Green Lizard Log – Episode 56

(In which Annie’s bitterness and anger spills out and in directed at Jack.)

It was two days later. Vera rang to talk about Annie. She and Annie had not talked since Annie had walked to her room. She had ignored William. Vera had been doing all the cooking and the making of meals. Vera had set the table, as usual for the three of them and Annie would either take her meal outside and eat it in silence or take it to her room. She did not appear to be sulking Vera thought. She was not angry. She just ignored them – her husband and her mother. I didn’t know if there was anything I could do. No! There was nothing I could do. Since that terrible night on the golf course Annie hadn’t really spoken to me in any way other than to be coldly polite.

Vera rang off and almost immediately my phone rang again. This time it was Annie. She did not give me time to say talk.

“Why did you leave me out on the golf course for so long?” she asked, accusing and cold. “I was frightened and scared and worried and beside myself. Were you punishing me? What were you punishing me for?”

I tried to interrupt.

“I was cold and I had lost the whistle. I was so frightened I didn’t even think about using my phone. At first I thought it was part of the game and you always left your victims to feel the depth of their helplessness – of their abandonment?”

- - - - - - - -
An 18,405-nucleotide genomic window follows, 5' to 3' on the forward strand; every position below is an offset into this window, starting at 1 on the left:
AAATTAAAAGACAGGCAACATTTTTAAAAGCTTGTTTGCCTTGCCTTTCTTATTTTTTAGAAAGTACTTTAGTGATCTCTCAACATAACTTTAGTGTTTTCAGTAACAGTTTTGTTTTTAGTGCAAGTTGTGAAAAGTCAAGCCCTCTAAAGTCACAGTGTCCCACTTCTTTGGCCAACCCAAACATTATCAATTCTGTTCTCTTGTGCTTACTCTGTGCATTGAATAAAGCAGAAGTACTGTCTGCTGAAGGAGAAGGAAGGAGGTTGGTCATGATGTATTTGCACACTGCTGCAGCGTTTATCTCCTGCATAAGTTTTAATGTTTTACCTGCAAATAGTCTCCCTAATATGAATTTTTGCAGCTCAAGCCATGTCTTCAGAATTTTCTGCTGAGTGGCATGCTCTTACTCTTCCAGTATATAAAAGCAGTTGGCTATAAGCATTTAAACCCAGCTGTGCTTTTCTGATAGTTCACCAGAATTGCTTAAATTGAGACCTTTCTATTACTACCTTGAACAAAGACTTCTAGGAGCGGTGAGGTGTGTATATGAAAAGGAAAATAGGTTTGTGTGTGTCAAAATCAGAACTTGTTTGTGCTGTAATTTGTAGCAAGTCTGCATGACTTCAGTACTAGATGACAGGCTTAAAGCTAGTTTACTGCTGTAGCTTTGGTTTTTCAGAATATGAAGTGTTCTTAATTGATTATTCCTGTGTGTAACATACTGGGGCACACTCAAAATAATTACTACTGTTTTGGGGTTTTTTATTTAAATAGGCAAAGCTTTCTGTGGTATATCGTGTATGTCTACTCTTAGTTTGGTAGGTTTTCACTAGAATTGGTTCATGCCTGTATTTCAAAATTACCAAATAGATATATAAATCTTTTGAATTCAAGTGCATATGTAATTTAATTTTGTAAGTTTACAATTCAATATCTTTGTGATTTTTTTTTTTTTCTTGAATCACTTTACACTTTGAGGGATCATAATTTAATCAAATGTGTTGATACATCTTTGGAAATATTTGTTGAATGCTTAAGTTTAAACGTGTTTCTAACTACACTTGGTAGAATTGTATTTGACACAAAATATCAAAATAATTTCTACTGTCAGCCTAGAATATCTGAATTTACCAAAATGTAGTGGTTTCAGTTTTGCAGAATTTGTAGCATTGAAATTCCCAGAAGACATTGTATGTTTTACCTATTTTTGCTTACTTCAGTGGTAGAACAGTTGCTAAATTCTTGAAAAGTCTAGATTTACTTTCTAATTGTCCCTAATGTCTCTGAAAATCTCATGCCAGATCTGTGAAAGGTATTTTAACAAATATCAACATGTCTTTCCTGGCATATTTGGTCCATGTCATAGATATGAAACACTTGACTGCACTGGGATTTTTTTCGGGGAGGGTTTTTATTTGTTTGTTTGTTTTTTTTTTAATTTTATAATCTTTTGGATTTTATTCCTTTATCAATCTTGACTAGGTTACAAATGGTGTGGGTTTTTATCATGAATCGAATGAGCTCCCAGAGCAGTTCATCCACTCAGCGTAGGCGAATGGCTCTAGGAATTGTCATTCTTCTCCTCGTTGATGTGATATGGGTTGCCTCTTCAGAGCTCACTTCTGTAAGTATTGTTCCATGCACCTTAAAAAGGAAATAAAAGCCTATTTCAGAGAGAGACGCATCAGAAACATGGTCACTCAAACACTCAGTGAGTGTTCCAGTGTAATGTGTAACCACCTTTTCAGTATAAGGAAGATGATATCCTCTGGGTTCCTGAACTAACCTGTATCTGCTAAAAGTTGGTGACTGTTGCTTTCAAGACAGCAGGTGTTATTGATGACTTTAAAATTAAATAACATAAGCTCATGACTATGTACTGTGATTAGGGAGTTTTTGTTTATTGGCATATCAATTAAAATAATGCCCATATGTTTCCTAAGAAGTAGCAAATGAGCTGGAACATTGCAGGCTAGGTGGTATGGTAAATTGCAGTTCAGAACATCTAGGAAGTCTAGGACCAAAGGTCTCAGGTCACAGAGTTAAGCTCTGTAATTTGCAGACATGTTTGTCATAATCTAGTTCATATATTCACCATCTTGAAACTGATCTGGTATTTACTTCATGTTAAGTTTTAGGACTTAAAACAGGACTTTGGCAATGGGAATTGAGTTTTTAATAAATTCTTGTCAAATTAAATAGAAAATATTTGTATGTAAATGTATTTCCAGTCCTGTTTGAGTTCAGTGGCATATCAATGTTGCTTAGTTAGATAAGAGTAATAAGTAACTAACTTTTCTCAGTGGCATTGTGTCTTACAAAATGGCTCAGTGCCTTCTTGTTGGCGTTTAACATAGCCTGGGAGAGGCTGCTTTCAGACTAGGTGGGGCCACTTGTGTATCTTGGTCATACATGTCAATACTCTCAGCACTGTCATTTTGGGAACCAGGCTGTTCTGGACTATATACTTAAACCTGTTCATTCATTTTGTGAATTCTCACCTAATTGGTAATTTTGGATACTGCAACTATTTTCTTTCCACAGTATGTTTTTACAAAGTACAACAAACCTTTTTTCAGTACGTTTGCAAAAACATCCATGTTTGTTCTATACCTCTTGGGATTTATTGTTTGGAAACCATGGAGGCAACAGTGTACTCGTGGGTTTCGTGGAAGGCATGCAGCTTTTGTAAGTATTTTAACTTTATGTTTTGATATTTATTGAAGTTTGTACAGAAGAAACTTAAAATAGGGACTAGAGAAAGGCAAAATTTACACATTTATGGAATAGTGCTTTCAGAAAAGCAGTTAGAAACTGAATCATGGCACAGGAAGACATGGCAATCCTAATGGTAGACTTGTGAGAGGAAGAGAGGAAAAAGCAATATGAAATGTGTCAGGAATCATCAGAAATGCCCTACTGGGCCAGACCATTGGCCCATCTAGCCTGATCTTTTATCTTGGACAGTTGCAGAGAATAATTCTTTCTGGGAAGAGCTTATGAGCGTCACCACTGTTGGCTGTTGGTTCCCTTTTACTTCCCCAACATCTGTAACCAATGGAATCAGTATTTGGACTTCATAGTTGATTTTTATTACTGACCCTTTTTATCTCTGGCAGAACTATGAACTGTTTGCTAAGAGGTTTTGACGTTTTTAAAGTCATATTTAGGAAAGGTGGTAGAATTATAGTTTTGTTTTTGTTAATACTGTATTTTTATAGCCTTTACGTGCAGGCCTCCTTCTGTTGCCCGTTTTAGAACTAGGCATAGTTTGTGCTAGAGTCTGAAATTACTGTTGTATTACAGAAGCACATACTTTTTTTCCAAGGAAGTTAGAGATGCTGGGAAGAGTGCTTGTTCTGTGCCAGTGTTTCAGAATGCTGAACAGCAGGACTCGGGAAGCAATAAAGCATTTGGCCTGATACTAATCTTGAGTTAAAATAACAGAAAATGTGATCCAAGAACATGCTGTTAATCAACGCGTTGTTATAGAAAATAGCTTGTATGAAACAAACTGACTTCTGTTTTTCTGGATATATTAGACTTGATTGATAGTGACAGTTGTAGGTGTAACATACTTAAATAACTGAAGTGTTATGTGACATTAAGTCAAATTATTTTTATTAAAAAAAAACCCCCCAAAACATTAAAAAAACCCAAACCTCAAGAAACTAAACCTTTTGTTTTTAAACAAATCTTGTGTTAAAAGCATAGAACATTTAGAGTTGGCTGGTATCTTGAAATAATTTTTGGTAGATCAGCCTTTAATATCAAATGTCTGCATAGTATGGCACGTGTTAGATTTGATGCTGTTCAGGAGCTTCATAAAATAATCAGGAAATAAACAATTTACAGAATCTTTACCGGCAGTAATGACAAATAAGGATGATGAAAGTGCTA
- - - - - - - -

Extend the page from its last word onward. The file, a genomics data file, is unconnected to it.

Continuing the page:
There was silence. Again I tried to say something but her phone was dead. I rang her straight back and got the message, ‘The number you called is not answering’. I didn’t need a recorded message to tell me that.

I rang Vera. “Vera, where is Annie? I just got a call from her and then she hung up.”

“She’s outside sitting in the garden.”

“I’m coming over straightaway. Just don’t tell her. I’ll be there as soon as I can..”

I walked as quickly as I could but my knee was playing up. I went outside. Annie was sitting in the sun. She didn’t look up. I was about to say something, I just couldn’t think what but she started first. She turned to me slowly.

“So,” she said. “The great Australian Bushman hero has come to gloat at his latest victim, has he? How long did Jimmy Bloody Wirraway leave you out in the flat red desert before he rescued you? Not as long as you left me, I’ll bet. You, the big tough bronzed ANZAC hero. Didn’t hurt you did it? I nearly break my neck falling over rocks and you just lie back looking at the stars and listening to my mother talking about her German friend. And don’t say you weren’t. Mother told me. You forgot me didn’t you? You didn’t do it on purpose did you? You forgot about me? I wasn’t relevant to you anymore. Why don’t you do something useful like going and buying a ticket home to your big red bloody desert of a country? Or go inside and see if you can make coffee. Yes, that’d be a good idea. At least you can say you did something valuable while you were here.”